How cold is too cold?

This forum is for dog lovers seeking everyday advice and suggestions on health-related issues. Remember, however, that advice on a public forum simply can't be a substitute for proper medical attention. Only your vet can say assuredly what is best for your dog.

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My Mama loves- me.
Barked: Fri Nov 23, '07 10:45am PST 
Now that winter is here, when is it too cold for you to take your dogs for walks? Cooper and I usually walk in the morning between 10-11, but this morning the weather said it was 20 degrees, but it felt like 10. So we waited until this afternoon when it was about 35-40 degrees out. The sun was out and there was a slight breeze, but it wasn't bad. It sure didn't keep Coop from his sniffing duties!
Fuzzy- Huskies Dog- Team

'09 Jr. Yukon- Quest- Red Lantern!
Barked: Fri Nov 23, '07 2:40pm PST 
It depends on the dogs. I have some that need belly bands and/or jackets at 10, and some that don't need jackets at -45. Just go by how your dog's coat is and how comfortable he is.

I solemnly swear- that I am up to- no good
Barked: Fri Nov 23, '07 2:45pm PST 
I agree with the Huskies above me. I know it doesn't get too cold here in AZ (40 degrees at most), but a good indicator for us was when our dogs started switching paws if they were standing in one place, or refusing to go anywhere once they were outside. Too cold smile


perfect lap dog
Barked: Fri Nov 23, '07 2:55pm PST 
I don't like the cold, but my mom used to take her lab, & her bichon for 5 mile walks just about every day. They especially loved walking in the cold of winter. You just have to be careful when they salt the roads. Mom always tryed to keep them in the grass so they didn't get salt in their paws. dog

*Retrieva Diva!*
Barked: Fri Nov 23, '07 7:08pm PST 
It really depends on the dog and how they react to cold weather. My Nallah (Labrador Retriever) can handle some pretty cold temperatures, and she would PREFER the cold temperatures over the warm temps. Do be careful (as someone else posted) of the salt and sands on the roads though, they can be very rough on the paws. If you can put some booties on that helps keep the paddies clean and dry. If you are worried about it being too cold out, there are a lot of places that make doggy coats or sweaters to keep the chill out. Nallah has been out for brisk walks well below zero, around 15 below or so. After that , we stay indoors and try to get some extra playing down in the basement.

Lighting up my- mom's heart....
Barked: Fri Nov 23, '07 7:11pm PST 
It's 41 degrees here in Tennessee...Freezing our tushies off as usualshock

I bought our short haired dogs thick coats, and I bought Firefly a light over coat with no belly band. I also bought dog booties to keep their toes from numbing and becoming tender when it snows real hard.

The only thing to keep us from a walk is rainsmile
Roxie- ♥- Doxie

it's a roxie- doxie life
Barked: Fri Nov 23, '07 7:12pm PST 
well i refuse to go out at 10, even bundled up so mom chose to piddle pad route. but i'm smalllaugh out loud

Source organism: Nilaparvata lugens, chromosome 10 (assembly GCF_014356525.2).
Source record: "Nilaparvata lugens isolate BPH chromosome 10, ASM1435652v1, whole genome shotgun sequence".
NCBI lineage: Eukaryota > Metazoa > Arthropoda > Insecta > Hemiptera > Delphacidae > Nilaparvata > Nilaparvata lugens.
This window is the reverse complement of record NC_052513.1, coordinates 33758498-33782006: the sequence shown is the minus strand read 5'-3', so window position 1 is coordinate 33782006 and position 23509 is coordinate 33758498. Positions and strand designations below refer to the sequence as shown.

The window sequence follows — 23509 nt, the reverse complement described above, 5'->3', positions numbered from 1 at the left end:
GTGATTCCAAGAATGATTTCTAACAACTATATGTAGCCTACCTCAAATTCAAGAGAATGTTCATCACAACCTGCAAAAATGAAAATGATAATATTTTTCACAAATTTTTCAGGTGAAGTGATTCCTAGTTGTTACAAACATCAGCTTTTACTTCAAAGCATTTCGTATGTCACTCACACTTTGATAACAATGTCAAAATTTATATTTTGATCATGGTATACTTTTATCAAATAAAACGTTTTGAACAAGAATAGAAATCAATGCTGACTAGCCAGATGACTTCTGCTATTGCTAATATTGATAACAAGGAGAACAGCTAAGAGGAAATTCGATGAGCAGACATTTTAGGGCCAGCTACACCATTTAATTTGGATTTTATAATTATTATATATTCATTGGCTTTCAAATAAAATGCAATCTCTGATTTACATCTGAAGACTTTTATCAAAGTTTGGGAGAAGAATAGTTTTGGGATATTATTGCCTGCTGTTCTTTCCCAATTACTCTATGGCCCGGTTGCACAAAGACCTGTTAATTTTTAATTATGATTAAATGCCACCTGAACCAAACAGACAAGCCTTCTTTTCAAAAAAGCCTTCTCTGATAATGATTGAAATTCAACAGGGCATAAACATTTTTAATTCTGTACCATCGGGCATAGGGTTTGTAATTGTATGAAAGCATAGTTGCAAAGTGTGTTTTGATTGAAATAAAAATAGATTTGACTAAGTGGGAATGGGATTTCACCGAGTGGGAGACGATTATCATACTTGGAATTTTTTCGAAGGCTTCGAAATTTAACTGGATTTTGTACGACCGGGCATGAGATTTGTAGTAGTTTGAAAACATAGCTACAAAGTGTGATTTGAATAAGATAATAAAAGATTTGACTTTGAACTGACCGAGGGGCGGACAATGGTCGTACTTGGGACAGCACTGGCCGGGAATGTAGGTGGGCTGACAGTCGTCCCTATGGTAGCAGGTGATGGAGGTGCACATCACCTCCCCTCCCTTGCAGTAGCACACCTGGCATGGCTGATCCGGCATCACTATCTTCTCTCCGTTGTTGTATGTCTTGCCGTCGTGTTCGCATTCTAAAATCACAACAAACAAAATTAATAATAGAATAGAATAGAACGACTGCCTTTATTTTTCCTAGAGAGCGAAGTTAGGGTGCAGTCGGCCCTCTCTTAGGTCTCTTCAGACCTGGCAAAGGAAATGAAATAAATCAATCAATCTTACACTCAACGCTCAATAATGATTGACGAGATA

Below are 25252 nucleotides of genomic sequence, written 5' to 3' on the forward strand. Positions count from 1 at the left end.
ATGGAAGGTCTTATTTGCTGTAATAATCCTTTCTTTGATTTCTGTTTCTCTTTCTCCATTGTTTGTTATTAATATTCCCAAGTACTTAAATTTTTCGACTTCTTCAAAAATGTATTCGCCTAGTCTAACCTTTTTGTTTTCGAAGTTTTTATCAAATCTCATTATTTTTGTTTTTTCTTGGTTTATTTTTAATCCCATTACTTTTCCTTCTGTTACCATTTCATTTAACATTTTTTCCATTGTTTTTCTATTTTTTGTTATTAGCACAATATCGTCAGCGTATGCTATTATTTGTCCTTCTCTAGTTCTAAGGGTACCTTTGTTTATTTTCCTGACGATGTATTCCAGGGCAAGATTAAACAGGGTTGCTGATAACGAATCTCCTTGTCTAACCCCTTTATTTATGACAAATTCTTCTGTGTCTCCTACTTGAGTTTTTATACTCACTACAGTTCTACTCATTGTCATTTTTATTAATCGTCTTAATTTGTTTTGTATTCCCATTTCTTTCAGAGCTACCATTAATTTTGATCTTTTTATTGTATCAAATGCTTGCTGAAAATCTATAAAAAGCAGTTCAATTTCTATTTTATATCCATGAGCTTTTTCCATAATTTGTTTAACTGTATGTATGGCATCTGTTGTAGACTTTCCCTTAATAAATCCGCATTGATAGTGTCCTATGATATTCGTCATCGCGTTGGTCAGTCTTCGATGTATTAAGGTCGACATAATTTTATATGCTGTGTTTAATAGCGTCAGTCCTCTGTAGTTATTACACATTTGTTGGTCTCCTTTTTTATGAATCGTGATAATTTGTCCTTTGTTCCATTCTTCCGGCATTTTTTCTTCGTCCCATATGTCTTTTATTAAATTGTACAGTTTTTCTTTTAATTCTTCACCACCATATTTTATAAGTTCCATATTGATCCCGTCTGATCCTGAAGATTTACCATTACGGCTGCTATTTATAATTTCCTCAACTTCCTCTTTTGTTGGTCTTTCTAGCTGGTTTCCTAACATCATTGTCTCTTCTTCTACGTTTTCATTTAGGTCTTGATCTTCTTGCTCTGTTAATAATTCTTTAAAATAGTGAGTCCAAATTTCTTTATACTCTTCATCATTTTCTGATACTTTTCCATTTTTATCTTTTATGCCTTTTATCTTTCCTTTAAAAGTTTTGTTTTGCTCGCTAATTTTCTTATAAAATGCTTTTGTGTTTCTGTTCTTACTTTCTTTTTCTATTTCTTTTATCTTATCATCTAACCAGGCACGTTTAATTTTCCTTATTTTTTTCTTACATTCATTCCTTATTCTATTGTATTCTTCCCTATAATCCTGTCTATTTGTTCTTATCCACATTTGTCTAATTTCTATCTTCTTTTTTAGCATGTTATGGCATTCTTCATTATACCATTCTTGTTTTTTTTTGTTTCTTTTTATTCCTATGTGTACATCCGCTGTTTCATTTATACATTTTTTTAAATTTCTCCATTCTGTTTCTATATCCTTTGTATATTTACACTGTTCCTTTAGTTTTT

but we are always bundled up at about 50, cause we shiver.

Why you wake me- up?
Barked: Fri Nov 23, '07 10:59pm PST 
It depends on if you have an indoor or outdoor dog. If you have an outdoor dog then any degrees as long as it's not below 10 but if you have an indoor dog make sure it is not below 25 degrees because it is not good for dogs to be warm and then go out into the freezing cold and then really warm again because that can get a dog sick.
Stella- "Blue"

Puttin' my freak- on!
Barked: Fri Nov 23, '07 11:04pm PST 
Well, Kaya could be out in the cold all day with her long hair. Blue, with her short hair seems to hold up fine as well, and we get pretty darn cold around here. I think you just have to look for signs on your pup (as stated previously) Some short haired dogs will have surprisising tolerance, while some long haired dogs may not. I know Horseware Ireland has some great products. These are the ONLY blankets I will by for the horses, as they hold up better than any other blanket I tried (and I tried quite a few) and they sell ones for pups as well. Water proof and breathable, so if they get hot and sweaty underneath they won't catch a chill.... and super durable. and adorable as well... look like mini horse blankets.

This is me- ignoring you!
Barked: Sat Nov 24, '07 6:26am PST 
Dogs, in general, can handle very cold weather quite well, unlike warm weather which they can only tolerate up to about 90 degrees F. and less if it is very humid. Heat stroke is much more common in dogs than hypothermia. My pup, for example, thrives in our cold winters but wilts in the hot desert summer.

In the cold, dogs have the ability to metabolize energy to create heat. However, with single coat dogs and small dogs, their ability to keep themselves warm is less efficient. Shivering is a sign that your pup is trying to generate heat and that it is probably too cold. As Nallah said, the important thing to watch for is frostbite on the paws and also damage from the salt and other chemicals that are put on the sidewalks to melt the snow. You should always wash off your pup's paws after a walk if the sidewalks have been treated.
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